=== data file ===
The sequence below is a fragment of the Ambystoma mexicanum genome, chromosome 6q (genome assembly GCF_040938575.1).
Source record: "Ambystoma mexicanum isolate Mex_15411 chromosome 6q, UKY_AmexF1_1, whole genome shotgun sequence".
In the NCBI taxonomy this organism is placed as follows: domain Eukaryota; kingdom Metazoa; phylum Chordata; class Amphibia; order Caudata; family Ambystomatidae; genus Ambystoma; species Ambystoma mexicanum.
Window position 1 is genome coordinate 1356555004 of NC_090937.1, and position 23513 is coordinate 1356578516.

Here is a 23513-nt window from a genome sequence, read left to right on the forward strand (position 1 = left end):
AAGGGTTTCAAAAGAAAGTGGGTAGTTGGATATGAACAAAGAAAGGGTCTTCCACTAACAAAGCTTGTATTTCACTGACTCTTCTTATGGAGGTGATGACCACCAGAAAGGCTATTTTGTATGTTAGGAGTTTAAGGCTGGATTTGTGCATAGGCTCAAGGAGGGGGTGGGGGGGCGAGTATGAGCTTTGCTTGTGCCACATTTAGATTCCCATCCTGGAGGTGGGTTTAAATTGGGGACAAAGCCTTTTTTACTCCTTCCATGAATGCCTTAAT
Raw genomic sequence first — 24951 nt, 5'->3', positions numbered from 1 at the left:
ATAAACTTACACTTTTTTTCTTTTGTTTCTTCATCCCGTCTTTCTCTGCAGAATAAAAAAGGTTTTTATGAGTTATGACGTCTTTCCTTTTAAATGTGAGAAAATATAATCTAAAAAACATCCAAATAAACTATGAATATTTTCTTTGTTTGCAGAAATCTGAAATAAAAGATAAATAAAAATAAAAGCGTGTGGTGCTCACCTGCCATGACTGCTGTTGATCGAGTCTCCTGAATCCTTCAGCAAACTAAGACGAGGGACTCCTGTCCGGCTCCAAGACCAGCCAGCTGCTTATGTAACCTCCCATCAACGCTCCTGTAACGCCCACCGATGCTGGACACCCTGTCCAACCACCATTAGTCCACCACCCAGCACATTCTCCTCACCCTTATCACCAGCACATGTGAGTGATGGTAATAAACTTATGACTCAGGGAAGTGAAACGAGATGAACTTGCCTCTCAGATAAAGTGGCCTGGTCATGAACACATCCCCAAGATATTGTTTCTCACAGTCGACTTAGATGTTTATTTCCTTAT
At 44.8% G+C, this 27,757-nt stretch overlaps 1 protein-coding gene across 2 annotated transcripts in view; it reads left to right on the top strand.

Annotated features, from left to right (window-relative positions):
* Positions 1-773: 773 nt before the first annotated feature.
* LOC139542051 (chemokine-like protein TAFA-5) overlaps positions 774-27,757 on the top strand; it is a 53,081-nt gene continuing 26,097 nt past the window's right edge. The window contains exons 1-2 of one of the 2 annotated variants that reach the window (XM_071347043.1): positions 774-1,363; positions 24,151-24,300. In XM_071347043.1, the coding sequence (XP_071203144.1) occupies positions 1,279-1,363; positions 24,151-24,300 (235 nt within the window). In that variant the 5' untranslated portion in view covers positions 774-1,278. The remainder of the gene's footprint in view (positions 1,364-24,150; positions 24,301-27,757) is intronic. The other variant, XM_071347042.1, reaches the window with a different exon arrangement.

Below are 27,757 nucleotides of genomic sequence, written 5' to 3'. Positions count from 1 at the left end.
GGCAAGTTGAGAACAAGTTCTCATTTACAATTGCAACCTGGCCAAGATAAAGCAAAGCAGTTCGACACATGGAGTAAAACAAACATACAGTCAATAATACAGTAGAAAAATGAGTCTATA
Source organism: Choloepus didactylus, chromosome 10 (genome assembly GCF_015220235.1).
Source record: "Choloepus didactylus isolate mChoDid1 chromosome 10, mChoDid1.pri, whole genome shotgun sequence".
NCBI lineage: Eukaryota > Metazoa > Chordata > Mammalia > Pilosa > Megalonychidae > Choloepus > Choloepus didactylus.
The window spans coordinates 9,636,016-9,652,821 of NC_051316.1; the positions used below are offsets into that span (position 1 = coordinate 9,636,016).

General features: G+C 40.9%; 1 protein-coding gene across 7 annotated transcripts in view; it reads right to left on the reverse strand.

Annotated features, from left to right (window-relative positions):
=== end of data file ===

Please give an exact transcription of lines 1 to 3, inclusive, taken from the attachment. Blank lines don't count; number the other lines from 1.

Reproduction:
The sequence below is a fragment of the Ambystoma mexicanum genome, chromosome 6q (genome assembly GCF_040938575.1).
Source record: "Ambystoma mexicanum isolate Mex_15411 chromosome 6q, UKY_AmexF1_1, whole genome shotgun sequence".
In the NCBI taxonomy this organism is placed as follows: domain Eukaryota; kingdom Metazoa; phylum Chordata; class Amphibia; order Caudata; family Ambystomatidae; genus Ambystoma; species Ambystoma mexicanum.